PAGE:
Dong Tao Chicken: Traits, Eggs, and FAQ (Expensive Chickens)

Many years of careful, repeated selective breeding have produced unique chicken breeds, such as birds with vibrantly colored plumage, funky hairdos, and even feathered feet! 

Perhaps one of the most unusual and rare breeds yet is the Dong Tao chicken, with its bizarrely bulky legs looking like something out of a science fiction film.

Dong Tao is a rare, expensive chicken breed mainly raised for food in Vietnam. In particular, it is prized for its enlarged, bulky legs, which contain large amounts of meat. The Dong Tao chicken’s leg meat has long been considered a delicacy in Vietnamese cuisine.

Keep reading to learn more about this wonderful breed of chicken, its royal background, and why it’s so special (and expensive)!

dong tao chicken

What Are Dong Tao Chickens?

The Dong Tao is a rare and expensive chicken breed originating in Vietnam. It is mainly kept and bred for its unusually large, bulky, meaty legs, considered a delicacy in Vietnamese cuisine.

If you’ve never seen a Dong Tao chicken before, you’d be forgiven for thinking its massive legs were some type of painful deformity or perhaps even caused by a rare illness. 

These “Dragon chickens” have been selectively bred for their huge legs for many years, as they have long been viewed as a tasty, rare, pricey delicacy in Vietnam’s culture.

Despite their painful and bizarre appearance, these famously enlarged, dinosaur-like legs don’t cause the birds any pain or significant discomfort. 

The Dong Tao is largely considered healthy and reasonably hardy with no significant health issues, though it is somewhat sensitive to cold temperatures. 

The birds’ plumage colors vary significantly, though they are uniformly huge birds, often reaching weights of 10 to 12 pounds or more.

See more large chickens in our list with pictures at the link.

Unfortunately, we don’t have a lot of details about the Dong Tao breed’s lengthy history. 

We do know it likely goes back hundreds of years and was named after the Dong Tao village in Hanoi, where it originated.

Originally, Dong Tao birds were extremely expensive and only available to wealthy royals and mandarin bureaucrats. 

They are still quite pricey and rare today, as even a single fully-grown bird often costs well over $1,000. 

Hatchlings and chicks are usually much less expensive but also much rarer to find, and raising them for food is a prolonged, tedious, costly process.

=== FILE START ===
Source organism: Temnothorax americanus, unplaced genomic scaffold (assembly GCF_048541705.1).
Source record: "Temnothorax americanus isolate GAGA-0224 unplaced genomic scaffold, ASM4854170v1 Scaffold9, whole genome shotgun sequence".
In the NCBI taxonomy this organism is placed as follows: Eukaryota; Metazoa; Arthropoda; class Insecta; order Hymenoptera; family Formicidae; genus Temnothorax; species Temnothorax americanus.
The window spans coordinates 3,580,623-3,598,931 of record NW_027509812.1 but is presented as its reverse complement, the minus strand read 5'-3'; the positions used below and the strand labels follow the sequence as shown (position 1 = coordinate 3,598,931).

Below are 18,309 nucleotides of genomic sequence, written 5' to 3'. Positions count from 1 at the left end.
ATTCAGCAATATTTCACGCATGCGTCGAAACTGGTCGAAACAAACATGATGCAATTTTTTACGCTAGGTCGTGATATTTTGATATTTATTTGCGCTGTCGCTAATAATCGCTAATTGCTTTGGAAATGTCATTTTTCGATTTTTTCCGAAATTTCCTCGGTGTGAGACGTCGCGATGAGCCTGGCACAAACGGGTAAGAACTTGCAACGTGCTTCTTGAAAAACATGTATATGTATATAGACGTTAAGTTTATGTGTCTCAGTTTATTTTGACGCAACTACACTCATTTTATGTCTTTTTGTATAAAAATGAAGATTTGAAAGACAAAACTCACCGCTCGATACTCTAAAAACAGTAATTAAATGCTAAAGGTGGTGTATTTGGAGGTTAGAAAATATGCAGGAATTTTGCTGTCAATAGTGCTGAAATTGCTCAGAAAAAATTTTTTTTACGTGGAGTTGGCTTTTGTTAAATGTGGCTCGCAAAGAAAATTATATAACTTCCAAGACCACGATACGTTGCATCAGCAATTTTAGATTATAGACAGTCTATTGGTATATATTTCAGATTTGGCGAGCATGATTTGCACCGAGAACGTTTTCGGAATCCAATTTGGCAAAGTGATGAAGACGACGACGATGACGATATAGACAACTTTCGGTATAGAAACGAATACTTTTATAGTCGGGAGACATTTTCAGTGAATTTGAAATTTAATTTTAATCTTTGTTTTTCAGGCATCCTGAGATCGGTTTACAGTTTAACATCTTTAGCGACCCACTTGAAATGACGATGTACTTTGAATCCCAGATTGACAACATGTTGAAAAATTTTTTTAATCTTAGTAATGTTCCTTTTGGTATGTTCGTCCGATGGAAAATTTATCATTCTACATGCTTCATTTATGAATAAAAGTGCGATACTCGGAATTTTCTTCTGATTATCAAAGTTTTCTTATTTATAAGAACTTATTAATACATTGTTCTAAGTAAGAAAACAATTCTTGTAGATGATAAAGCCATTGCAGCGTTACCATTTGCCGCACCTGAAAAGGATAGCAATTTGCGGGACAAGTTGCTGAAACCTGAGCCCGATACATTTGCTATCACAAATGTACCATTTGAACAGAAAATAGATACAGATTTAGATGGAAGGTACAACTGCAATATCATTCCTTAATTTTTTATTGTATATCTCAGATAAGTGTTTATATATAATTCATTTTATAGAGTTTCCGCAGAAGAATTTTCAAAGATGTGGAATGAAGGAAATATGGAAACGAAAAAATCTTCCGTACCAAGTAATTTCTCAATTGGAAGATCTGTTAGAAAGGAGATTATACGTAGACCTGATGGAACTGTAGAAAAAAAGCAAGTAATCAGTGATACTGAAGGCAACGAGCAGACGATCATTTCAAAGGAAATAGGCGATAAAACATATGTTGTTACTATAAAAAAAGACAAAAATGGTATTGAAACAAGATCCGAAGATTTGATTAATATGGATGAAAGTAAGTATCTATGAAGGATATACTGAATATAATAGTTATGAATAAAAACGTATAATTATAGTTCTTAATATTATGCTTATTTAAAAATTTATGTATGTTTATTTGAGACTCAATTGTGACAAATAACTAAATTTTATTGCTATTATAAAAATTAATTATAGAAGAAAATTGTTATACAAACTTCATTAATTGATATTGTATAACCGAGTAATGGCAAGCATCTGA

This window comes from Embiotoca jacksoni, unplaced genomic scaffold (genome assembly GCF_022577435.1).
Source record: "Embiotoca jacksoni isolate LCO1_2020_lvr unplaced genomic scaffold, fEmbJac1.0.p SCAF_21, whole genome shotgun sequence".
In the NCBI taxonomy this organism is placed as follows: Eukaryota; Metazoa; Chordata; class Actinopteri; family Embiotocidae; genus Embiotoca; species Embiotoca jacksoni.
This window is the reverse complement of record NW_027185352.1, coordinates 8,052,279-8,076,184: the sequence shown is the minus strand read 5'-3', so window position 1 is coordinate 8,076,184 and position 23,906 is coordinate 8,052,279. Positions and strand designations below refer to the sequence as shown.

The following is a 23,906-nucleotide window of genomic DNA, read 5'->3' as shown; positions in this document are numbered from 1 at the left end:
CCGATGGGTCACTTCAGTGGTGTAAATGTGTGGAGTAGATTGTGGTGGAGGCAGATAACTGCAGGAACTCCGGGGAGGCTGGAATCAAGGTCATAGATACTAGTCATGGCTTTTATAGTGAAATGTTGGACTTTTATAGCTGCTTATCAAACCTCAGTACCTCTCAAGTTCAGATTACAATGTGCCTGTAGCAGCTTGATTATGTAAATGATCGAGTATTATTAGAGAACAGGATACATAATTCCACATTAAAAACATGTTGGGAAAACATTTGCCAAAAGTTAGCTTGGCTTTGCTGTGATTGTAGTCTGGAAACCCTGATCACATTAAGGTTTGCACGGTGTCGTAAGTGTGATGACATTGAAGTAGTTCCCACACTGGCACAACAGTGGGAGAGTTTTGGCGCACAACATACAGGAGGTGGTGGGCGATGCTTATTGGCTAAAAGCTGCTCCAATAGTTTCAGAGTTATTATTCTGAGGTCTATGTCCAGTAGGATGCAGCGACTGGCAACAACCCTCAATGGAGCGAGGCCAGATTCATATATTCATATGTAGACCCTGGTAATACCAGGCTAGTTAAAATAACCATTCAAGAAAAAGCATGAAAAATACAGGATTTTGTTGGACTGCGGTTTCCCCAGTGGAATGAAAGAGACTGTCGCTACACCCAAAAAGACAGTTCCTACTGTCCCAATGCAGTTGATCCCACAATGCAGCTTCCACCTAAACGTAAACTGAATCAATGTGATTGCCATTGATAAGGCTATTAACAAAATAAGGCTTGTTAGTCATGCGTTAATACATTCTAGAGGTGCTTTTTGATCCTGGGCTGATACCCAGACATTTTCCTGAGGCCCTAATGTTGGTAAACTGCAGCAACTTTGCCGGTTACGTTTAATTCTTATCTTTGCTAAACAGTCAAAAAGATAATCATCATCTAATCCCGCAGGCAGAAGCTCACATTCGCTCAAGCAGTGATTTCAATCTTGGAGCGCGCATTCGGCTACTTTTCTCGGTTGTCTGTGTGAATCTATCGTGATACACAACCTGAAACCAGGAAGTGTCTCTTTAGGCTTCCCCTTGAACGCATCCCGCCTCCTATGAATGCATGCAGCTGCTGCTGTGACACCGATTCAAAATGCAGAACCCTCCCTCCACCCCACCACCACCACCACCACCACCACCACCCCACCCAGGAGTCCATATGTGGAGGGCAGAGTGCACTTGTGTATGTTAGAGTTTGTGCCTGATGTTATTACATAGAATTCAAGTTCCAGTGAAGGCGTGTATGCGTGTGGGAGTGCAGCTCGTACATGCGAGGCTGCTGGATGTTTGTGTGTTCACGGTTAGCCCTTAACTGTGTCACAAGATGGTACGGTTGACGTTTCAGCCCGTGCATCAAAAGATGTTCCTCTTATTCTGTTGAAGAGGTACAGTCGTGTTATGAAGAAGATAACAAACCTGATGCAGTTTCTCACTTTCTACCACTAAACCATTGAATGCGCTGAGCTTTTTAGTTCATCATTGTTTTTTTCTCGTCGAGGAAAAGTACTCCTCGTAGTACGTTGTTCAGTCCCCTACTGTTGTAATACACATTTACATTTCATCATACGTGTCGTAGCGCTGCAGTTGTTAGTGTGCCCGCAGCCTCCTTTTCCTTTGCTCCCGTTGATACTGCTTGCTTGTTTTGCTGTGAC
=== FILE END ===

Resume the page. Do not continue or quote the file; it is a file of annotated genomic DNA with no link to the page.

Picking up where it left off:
Where Are Dong Tao Chickens From?

The Dong Tao breed hails from the rural Dong Tao village in the Khoai Chau district, just outside Hanoi, Vietnam. It’s unknown how long the birds have been around, but they were initially only made available to Vietnam’s wealthy royal family. 

The Dong Tao village is well-known for this particular chicken breed and still is the main area producing and raising the birds to this day. 

Dong Tao, as a breed, has likely existed for many hundreds (potentially thousands!) of years. 

The trait for the chickens’ enlarged legs likely first originated with a random genetic mutation, then carried on to future generations via careful, repeated selective breeding. 

Keeping and breeding Dong Tao chickens is a very slow, careful process. 

The birds must receive a specific diet and live in a temperature-controlled environment. 

They aren’t often exported out of Vietnam or raised elsewhere. 

In addition to being valued for their leg and foot meat, they’ve also been used as a ritual offering, though this practice has largely died out.

Today, Dong Tao chicken legs and feet are still a costly delicacy, and they are primarily sold at restaurants and markets aimed at wealthy elites. 

Occasionally, hobby farmers outside of Vietnam will purchase and raise the birds as pets or show birds, but this is rare due to the breed’s rarity, tricky care requirements, and cost.

Why Are Dong Tao Chicken Legs So Big?

Dong Tao chickens’ legs are significant due to selective breeding over hundreds of years. The trait for their enlarged, red legs likely originated with a genetic mutation, then reproduced in future generations via selective breeding and raising the birds in particular conditions.

Due to this unique breed’s messy history, it’s impossible to know precisely where the first Dong Tao chicken originated or what caused them to have such bizarre-looking legs. 

The breed was likely produced via crossbreeding of other local species, which at some point produced a bird with a random genetic mutation causing slightly enlarged legs and feet–though probably not nearly as large as those of today’s Dong Tao chickens.

Because chicken legs and feet have been used so frequently in Vietnamese cuisine for many years, Vietnamese chicken breeders likely saw a lot of potential in raising chickens with enlarged legs. 

From there, birds with larger legs were bred with each other, gradually producing birds with larger and larger legs and feet over the next few hundred years or so.

These particular Dong Tao chickens were given their distinct breed designation in time. 

They were named after the Dong Tao village in which the breed was first developed and continues to thrive to this day.

In recent years, chicken breeders have developed ways to make the birds’ legs and feet larger and vibrant red.